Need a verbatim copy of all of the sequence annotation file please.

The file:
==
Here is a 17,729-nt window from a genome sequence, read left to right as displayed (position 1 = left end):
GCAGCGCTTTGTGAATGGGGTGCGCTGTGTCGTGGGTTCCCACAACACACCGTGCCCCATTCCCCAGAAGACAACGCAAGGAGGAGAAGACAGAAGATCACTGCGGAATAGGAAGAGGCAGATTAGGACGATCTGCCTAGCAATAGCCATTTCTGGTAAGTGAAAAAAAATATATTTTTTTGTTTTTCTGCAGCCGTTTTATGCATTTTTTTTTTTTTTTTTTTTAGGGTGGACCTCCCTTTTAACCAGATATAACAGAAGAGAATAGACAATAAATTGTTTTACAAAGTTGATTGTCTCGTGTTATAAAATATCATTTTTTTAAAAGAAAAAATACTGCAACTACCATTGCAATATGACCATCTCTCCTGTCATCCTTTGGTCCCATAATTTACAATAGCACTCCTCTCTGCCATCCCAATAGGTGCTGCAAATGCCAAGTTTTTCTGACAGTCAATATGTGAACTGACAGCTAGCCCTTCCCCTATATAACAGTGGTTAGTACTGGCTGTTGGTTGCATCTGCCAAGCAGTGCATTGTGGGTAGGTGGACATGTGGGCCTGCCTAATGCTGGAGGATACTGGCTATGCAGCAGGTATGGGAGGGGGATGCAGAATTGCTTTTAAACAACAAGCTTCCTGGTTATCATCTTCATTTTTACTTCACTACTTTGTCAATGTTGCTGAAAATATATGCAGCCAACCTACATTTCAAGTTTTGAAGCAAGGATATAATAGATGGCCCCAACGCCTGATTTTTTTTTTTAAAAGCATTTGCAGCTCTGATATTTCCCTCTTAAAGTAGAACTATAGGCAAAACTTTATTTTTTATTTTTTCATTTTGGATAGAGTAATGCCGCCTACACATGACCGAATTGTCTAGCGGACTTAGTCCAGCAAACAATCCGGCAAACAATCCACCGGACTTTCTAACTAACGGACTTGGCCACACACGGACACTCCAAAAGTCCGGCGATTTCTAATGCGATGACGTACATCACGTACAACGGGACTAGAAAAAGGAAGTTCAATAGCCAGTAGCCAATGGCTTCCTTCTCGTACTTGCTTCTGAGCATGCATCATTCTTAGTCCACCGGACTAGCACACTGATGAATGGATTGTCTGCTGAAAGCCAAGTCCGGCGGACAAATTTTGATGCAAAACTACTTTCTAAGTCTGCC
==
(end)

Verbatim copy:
Here is a 17,729-nt window from a genome sequence, read left to right as displayed (position 1 = left end):
GCAGCGCTTTGTGAATGGGGTGCGCTGTGTCGTGGGTTCCCACAACACACCGTGCCCCATTCCCCAGAAGACAACGCAAGGAGGAGAAGACAGAAGATCACTGCGGAATAGGAAGAGGCAGATTAGGACGATCTGCCTAGCAATAGCCATTTCTGGTAAGTGAAAAAAAATATATTTTTTTGTTTTTCTGCAGCCGTTTTATGCATTTTTTTTTTTTTTTTTTTTAGGGTGGACCTCCCTTTTAACCAGATATAACAGAAGAGAATAGACAATAAATTGTTTTACAAAGTTGATTGTCTCGTGTTATAAAATATCATTTTTTTAAAAGAAAAAATACTGCAACTACCATTGCAATATGACCATCTCTCCTGTCATCCTTTGGTCCCATAATTTACAATAGCACTCCTCTCTGCCATCCCAATAGGTGCTGCAAATGCCAAGTTTTTCTGACAGTCAATATGTGAACTGACAGCTAGCCCTTCCCCTATATAACAGTGGTTAGTACTGGCTGTTGGTTGCATCTGCCAAGCAGTGCATTGTGGGTAGGTGGACATGTGGGCCTGCCTAATGCTGGAGGATACTGGCTATGCAGCAGGTATGGGAGGGGGATGCAGAATTGCTTTTAAACAACAAGCTTCCTGGTTATCATCTTCATTTTTACTTCACTACTTTGTCAATGTTGCTGAAAATATATGCAGCCAACCTACATTTCAAGTTTTGAAGCAAGGATATAATAGATGGCCCCAACGCCTGATTTTTTTTTTTAAAAGCATTTGCAGCTCTGATATTTCCCTCTTAAAGTAGAACTATAGGCAAAACTTTATTTTTTATTTTTTCATTTTGGATAGAGTAATGCCGCCTACACATGACCGAATTGTCTAGCGGACTTAGTCCAGCAAACAATCCGGCAAACAATCCACCGGACTTTCTAACTAACGGACTTGGCCACACACGGACACTCCAAAAGTCCGGCGATTTCTAATGCGATGACGTACATCACGTACAACGGGACTAGAAAAAGGAAGTTCAATAGCCAGTAGCCAATGGCTTCCTTCTCGTACTTGCTTCTGAGCATGCATCATTCTTAGTCCACCGGACTAGCACACTGATGAATGGATTGTCTGCTGAAAGCCAAGTCCGGCGGACAAATTTTGATGCAAAACTACTTTCTAAGTCTGCC